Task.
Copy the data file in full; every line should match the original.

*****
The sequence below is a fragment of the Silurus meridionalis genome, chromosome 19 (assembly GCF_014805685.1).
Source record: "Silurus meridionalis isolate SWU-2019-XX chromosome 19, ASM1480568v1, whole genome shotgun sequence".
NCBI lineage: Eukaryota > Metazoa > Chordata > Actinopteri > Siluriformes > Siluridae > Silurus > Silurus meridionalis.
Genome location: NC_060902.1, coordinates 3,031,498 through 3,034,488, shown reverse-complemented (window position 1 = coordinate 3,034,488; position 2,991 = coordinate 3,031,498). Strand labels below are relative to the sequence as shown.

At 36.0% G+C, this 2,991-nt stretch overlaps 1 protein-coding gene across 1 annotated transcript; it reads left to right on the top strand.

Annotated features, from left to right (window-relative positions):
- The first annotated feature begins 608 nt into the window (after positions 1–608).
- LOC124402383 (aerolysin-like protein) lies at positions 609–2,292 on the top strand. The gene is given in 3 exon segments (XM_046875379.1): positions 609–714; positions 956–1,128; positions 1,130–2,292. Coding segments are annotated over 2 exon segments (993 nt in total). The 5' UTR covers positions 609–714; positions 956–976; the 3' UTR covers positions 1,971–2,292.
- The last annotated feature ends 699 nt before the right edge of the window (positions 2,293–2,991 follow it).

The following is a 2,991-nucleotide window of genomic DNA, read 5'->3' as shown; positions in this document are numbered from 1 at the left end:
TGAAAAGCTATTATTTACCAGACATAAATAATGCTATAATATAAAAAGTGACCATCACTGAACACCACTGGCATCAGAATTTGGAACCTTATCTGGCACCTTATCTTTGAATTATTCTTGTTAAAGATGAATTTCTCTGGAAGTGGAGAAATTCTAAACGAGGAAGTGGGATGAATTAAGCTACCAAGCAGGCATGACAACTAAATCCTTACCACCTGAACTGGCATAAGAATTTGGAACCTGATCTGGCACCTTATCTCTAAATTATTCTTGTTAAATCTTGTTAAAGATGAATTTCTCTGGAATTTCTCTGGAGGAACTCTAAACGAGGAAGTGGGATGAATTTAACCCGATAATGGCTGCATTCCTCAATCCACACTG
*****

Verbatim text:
The sequence below is a fragment of the Silurus meridionalis genome, chromosome 19 (assembly GCF_014805685.1).
Source record: "Silurus meridionalis isolate SWU-2019-XX chromosome 19, ASM1480568v1, whole genome shotgun sequence".
NCBI lineage: Eukaryota > Metazoa > Chordata > Actinopteri > Siluriformes > Siluridae > Silurus > Silurus meridionalis.
Genome location: NC_060902.1, coordinates 3,031,498 through 3,034,488, shown reverse-complemented (window position 1 = coordinate 3,034,488; position 2,991 = coordinate 3,031,498). Strand labels below are relative to the sequence as shown.

At 36.0% G+C, this 2,991-nt stretch overlaps 1 protein-coding gene across 1 annotated transcript; it reads left to right on the top strand.

Annotated features, from left to right (window-relative positions):
- The first annotated feature begins 608 nt into the window (after positions 1–608).
- LOC124402383 (aerolysin-like protein) lies at positions 609–2,292 on the top strand. The gene is given in 3 exon segments (XM_046875379.1): positions 609–714; positions 956–1,128; positions 1,130–2,292. Coding segments are annotated over 2 exon segments (993 nt in total). The 5' UTR covers positions 609–714; positions 956–976; the 3' UTR covers positions 1,971–2,292.
- The last annotated feature ends 699 nt before the right edge of the window (positions 2,293–2,991 follow it).

The following is a 2,991-nucleotide window of genomic DNA, read 5'->3' as shown; positions in this document are numbered from 1 at the left end:
TGAAAAGCTATTATTTACCAGACATAAATAATGCTATAATATAAAAAGTGACCATCACTGAACACCACTGGCATCAGAATTTGGAACCTTATCTGGCACCTTATCTTTGAATTATTCTTGTTAAAGATGAATTTCTCTGGAAGTGGAGAAATTCTAAACGAGGAAGTGGGATGAATTAAGCTACCAAGCAGGCATGACAACTAAATCCTTACCACCTGAACTGGCATAAGAATTTGGAACCTGATCTGGCACCTTATCTCTAAATTATTCTTGTTAAATCTTGTTAAAGATGAATTTCTCTGGAATTTCTCTGGAGGAACTCTAAACGAGGAAGTGGGATGAATTTAACCCGATAATGGCTGCATTCCTCAATCCACACTG